The history of ethical problems and corruption in American law enforcement is well documented. Current law enforcement training lacks a significant focus on ethics training and is in need of modifications which would include a greater emphasis on ethics education. This study drew on cognitive development theory, applied specifically to the domains of moral and conceptual development, to create and implement an educational programme for police officer trainees and college students studying criminal justice. The Deliberate Psychological Education model provided (...) the framework for this educational program designed to promote development of moral reasoning and conceptual complexity among the participants. Significant gains were achieved for participants in the Deliberate Psychological Education intervention when compared with a control group in which the participants received the ethics training in a more traditional lecture format. (shrink)
THE ESSAY IS A REPLY TO NORMAN BOWIE'S EARLIER ARTICLE "ASPECTS OF KANT'S PHILOSOPHY OF LAW" IN THE "FORUM" (VOL. II, 4). CONTRARY TO BOWIE, I CONTEND THAT THE NATURAL LAW ELEMENTS PREDOMINATE IN KANT'S PHILOSOPHY OF LAW. THE CITIZEN CONFRONTED BY A CIVIL LAW THAT RUNS COUNTER TO THE MORAL LAW HAS ALTERNATIVES OTHER THAN REBELLION. HE CAN (1) SEEK REFORM OF THE LAW, (2) OFFER 'NEGATIVE RESISTANCE' TO THE LAW, OR (3) 'AVOID SOCIETY ALTOGETHER'-BREAK THE SOCIAL CONTRACT.
It could be argued that mythology dramatizes aspects of our relationship with potent forces of which we have little understanding and over which we have little control. Moreover, many of these forces are less concrete than the forces of nature and arise from an apprehension of our existential predicaments, our interpersonal vulnerability and the intensity of our own psychological pain. This paper argues that in many contemporary discourses this territory is referred to more neutrally as ‘the unconscious'. Within (...) this framework, the Freudian interpretation of the unconscious is explored, as is the use of mythology to disguise deep, fear inducing aspects of the unconscious by expressing them in ways that are less threatening. In particular, the myth of Oedipus and its Freudian interpretation is examined together with the divergent opinions of Freud, Adler and Jung regarding the unconscious. The paper continues to examine the difficulty that modern ‘science' has had in reconciling contemporary and past views on the unconscious, viewing the unconscious as more of an information processing system. The paper proceeds to discuss different ways of how meaning is encoded into language and how it can affect people on an unconscious level. Jung's concept of the collective unconscious is briefly examined, particularly the notion that the collective unconscious is "a separate reality with its own autonomous existence". The use of psychedelic substances by various psychological professionals is briefly commented on, as well as their use in shamanism.Also discussed is how the unconscious serves as a mythic entity in contemporary psychology, with the ability to invoke feelings of fascination at the implication of "something powerful, mysterious and beyond our control". Within this context, Bynum's work on "the African unconscious" is examined through the lens of paleoanthropological data, healing rituals and Jung's experiences in Africa, and how these contribute to a uniquely African viewpoint on the subject of the unconscious. The paper concludes that although the unconscious has been conceptualised differently by many different scholars across time, it continues to point "to profound existential truths about the nature of human life". (shrink)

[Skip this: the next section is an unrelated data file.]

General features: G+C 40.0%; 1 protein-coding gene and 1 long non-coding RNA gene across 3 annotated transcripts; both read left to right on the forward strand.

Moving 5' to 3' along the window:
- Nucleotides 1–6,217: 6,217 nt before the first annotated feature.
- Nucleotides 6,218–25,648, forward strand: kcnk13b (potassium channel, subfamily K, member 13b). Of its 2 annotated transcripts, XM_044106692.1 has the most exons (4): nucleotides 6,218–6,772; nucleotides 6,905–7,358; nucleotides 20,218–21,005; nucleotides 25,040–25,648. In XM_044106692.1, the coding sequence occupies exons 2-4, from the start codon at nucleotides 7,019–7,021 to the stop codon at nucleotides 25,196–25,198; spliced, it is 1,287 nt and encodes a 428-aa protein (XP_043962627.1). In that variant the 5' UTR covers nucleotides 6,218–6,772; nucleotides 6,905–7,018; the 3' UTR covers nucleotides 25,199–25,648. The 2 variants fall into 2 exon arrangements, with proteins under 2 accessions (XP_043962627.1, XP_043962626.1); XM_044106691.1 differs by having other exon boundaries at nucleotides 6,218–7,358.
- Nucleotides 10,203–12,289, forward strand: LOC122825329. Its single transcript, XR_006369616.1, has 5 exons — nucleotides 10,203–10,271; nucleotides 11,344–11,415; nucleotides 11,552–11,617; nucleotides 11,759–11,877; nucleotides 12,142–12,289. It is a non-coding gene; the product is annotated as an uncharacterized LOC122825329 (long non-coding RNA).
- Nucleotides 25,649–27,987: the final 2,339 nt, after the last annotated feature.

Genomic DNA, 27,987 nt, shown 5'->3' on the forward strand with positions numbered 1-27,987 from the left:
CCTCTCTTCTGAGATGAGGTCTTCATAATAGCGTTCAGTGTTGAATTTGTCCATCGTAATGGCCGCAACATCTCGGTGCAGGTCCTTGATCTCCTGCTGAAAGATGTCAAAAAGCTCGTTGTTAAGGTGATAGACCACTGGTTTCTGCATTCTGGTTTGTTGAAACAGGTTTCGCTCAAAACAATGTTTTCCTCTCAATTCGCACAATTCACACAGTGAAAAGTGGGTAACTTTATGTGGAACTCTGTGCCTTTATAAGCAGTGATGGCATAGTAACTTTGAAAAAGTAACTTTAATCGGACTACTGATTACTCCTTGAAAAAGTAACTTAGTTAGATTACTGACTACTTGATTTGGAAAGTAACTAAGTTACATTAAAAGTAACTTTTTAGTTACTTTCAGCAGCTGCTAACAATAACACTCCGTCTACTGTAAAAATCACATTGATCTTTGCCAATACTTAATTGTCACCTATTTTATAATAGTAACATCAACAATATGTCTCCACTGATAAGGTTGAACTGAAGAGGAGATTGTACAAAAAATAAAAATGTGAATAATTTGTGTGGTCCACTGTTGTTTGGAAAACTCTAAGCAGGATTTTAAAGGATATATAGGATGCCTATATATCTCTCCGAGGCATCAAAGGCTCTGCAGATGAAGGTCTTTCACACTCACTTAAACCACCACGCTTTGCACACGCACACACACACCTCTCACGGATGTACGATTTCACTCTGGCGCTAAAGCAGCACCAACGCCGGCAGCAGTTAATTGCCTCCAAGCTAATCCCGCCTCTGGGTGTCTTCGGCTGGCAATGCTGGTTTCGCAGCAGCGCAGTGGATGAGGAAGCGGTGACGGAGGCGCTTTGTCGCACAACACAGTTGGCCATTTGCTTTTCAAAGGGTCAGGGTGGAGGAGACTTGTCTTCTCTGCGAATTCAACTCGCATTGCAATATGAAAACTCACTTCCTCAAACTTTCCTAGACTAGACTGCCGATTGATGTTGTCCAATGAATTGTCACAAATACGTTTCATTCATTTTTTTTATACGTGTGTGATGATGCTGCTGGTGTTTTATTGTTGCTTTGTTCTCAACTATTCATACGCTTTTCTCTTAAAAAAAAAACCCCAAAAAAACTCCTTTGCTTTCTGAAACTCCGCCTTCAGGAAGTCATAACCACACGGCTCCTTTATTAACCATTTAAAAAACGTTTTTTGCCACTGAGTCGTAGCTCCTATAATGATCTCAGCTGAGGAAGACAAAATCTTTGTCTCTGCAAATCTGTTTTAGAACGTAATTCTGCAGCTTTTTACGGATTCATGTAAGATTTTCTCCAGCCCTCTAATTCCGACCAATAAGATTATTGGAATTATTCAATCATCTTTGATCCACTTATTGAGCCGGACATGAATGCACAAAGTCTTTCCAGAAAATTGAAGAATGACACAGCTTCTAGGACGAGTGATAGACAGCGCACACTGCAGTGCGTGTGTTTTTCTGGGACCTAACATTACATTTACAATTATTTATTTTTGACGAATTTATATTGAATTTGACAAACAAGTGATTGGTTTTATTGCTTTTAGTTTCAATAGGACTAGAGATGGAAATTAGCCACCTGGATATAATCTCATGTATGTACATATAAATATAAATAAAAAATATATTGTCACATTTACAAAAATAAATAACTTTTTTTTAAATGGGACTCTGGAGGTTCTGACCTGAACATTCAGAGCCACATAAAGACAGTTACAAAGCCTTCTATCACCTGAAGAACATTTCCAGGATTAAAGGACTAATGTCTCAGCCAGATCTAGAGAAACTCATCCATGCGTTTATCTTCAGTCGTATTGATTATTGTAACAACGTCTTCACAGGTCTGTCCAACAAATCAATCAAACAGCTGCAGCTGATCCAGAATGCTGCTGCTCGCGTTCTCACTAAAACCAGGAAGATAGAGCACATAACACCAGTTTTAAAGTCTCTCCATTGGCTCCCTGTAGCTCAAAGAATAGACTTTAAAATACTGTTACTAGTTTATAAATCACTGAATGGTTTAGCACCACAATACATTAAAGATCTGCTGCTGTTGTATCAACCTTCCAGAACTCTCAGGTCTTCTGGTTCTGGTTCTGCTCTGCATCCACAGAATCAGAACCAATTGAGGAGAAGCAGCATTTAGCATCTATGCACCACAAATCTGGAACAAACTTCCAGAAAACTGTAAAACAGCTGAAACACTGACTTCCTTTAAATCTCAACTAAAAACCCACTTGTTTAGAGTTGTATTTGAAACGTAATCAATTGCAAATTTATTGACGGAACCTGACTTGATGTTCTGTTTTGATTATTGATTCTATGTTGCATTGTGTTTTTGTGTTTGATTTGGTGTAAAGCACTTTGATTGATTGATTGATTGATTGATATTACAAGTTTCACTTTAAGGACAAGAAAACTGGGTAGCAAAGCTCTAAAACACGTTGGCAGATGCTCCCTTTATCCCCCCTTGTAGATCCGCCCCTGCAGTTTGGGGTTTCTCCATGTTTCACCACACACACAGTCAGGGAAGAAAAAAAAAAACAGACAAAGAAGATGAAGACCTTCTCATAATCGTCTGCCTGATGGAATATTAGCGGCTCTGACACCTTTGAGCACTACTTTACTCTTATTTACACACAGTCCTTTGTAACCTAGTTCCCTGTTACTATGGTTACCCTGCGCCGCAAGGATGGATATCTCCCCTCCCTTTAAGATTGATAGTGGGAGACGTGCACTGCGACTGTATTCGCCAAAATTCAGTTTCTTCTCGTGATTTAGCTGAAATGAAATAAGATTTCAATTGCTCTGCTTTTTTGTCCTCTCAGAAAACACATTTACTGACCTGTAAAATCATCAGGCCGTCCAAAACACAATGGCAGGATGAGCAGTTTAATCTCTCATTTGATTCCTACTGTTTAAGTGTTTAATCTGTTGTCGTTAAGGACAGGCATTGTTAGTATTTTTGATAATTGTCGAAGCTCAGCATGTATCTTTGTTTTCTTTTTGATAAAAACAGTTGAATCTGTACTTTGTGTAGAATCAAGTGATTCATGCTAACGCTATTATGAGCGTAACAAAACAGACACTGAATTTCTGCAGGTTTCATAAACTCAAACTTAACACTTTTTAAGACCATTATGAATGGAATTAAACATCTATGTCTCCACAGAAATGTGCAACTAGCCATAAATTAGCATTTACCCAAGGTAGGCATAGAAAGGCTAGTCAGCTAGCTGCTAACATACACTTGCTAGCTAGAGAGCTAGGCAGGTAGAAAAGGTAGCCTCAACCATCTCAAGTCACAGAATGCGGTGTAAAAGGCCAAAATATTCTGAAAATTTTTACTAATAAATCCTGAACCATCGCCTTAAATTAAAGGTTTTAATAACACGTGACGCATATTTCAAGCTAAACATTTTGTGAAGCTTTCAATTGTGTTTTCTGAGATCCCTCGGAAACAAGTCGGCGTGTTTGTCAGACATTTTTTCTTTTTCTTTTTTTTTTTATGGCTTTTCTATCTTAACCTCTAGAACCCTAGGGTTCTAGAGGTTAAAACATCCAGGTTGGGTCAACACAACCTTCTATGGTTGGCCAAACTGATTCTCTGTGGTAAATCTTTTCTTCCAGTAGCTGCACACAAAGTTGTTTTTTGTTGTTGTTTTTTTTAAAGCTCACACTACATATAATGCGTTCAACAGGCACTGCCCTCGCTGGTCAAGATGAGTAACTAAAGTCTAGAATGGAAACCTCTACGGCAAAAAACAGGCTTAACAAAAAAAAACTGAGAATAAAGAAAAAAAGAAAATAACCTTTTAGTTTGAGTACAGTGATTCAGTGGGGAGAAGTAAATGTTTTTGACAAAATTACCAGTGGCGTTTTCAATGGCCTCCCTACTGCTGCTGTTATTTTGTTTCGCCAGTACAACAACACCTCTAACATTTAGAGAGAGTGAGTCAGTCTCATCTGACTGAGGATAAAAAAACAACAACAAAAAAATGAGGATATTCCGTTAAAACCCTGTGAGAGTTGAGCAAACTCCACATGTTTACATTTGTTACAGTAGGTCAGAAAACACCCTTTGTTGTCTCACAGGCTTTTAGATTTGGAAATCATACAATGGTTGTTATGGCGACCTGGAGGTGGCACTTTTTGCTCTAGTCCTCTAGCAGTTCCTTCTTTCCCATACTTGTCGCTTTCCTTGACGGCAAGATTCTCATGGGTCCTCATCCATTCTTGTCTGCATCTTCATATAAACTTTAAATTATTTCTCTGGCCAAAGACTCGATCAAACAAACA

Ockham’s theory of natural rights was based on a careful definition of the basic juridical terms dominium and ius utendi, as well as on the idea of human agency and morality. By defining a right as a licit power of action in accordance with right reason , Ockham placed rights firmly in the agent. A right was a subjective power of action. Ockham’s theory of natural rights was influential for later natural rights theories. Its advocates included leading thinkers of the (...) sixteenth and seventeenth centuries, whose views on the right to life, its relation to the right to property, and the state of nature resembled those ideas already developed by Ockham approximately three hundred years earlier. (shrink)
A controlled comparison study was completed using interview data from 80 women each experiencing their first pregnancy whilst single. Half of the women continued their pregnancy, in some cases marrying the father. The other half obtained an abortion. Two interviewers, one male and the other female, each completed an equal number of interviews with both groups of women.